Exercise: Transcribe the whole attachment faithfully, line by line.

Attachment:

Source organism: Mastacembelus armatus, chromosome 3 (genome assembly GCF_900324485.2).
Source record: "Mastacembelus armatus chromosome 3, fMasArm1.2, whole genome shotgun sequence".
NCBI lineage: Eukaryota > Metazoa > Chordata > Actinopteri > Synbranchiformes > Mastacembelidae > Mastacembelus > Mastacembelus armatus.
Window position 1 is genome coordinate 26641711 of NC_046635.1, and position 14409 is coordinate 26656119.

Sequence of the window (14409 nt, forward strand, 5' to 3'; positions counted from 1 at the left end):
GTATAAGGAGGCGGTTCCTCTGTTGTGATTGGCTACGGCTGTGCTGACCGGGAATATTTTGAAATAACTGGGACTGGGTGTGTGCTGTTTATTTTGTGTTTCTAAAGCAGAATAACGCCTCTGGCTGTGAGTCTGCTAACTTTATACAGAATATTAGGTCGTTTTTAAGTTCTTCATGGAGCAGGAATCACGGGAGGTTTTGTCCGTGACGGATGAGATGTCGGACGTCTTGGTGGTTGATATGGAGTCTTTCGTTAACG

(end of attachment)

Source organism: Mastacembelus armatus, chromosome 3 (genome assembly GCF_900324485.2).
Source record: "Mastacembelus armatus chromosome 3, fMasArm1.2, whole genome shotgun sequence".
NCBI lineage: Eukaryota > Metazoa > Chordata > Actinopteri > Synbranchiformes > Mastacembelidae > Mastacembelus > Mastacembelus armatus.
Window position 1 is genome coordinate 26641711 of NC_046635.1, and position 14409 is coordinate 26656119.

Sequence of the window (14409 nt, forward strand, 5' to 3'; positions counted from 1 at the left end):
GTATAAGGAGGCGGTTCCTCTGTTGTGATTGGCTACGGCTGTGCTGACCGGGAATATTTTGAAATAACTGGGACTGGGTGTGTGCTGTTTATTTTGTGTTTCTAAAGCAGAATAACGCCTCTGGCTGTGAGTCTGCTAACTTTATACAGAATATTAGGTCGTTTTTAAGTTCTTCATGGAGCAGGAATCACGGGAGGTTTTGTCCGTGACGGATGAGATGTCGGACGTCTTGGTGGTTGATATGGAGTCTTTCGTTAACG